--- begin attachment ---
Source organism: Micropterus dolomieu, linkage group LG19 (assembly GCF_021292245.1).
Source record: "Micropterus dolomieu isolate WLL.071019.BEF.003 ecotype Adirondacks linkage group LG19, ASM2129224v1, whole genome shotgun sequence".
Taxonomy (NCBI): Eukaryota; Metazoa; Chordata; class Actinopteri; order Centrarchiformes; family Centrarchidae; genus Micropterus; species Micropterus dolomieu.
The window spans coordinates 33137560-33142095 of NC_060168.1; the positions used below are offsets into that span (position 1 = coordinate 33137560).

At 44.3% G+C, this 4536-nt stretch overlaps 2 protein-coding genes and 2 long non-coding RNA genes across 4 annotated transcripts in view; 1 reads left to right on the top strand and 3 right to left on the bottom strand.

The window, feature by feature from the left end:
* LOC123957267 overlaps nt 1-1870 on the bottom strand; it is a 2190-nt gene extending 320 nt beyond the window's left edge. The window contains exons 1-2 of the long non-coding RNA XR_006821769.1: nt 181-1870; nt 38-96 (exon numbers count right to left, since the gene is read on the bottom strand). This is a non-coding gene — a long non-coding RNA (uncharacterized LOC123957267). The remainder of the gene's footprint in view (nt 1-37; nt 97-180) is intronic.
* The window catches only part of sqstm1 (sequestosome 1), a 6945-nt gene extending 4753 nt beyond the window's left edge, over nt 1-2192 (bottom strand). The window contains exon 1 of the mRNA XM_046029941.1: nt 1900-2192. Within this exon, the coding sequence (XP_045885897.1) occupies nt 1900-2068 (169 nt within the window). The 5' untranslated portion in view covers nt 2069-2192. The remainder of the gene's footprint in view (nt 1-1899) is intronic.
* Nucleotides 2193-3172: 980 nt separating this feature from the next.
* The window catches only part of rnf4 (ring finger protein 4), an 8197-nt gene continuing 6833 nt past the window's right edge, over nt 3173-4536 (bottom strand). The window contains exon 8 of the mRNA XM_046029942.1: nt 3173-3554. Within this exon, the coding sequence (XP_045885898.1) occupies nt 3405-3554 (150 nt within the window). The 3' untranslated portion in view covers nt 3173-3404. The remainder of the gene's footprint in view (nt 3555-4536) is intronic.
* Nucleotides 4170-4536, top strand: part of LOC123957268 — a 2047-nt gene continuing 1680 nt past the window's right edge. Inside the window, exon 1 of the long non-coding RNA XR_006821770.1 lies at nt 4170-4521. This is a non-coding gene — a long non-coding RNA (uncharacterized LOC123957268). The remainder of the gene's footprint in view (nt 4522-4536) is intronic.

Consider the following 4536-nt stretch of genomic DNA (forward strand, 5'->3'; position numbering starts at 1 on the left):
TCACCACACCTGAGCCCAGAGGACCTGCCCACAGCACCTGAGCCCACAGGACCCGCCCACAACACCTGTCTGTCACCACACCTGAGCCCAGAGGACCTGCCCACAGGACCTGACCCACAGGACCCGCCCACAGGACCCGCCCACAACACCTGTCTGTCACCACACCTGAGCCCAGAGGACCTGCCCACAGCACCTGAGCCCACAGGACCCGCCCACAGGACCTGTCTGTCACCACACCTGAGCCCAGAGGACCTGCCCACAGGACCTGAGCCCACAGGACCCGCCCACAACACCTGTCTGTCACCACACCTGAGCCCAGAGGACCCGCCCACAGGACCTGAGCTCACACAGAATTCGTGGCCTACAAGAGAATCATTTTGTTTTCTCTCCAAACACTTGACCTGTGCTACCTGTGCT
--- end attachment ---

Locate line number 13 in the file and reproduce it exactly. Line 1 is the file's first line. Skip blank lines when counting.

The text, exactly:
TCACCACACCTGAGCCCAGAGGACCTGCCCACAGCACCTGAGCCCACAGGACCCGCCCACAACACCTGTCTGTCACCACACCTGAGCCCAGAGGACCTGCCCACAGGACCTGACCCACAGGACCCGCCCACAGGACCCGCCCACAACACCTGTCTGTCACCACACCTGAGCCCAGAGGACCTGCCCACAGCACCTGAGCCCACAGGACCCGCCCACAGGACCTGTCTGTCACCACACCTGAGCCCAGAGGACCTGCCCACAGGACCTGAGCCCACAGGACCCGCCCACAACACCTGTCTGTCACCACACCTGAGCCCAGAGGACCCGCCCACAGGACCTGAGCTCACACAGAATTCGTGGCCTACAAGAGAATCATTTTGTTTTCTCTCCAAACACTTGACCTGTGCTACCTGTGCT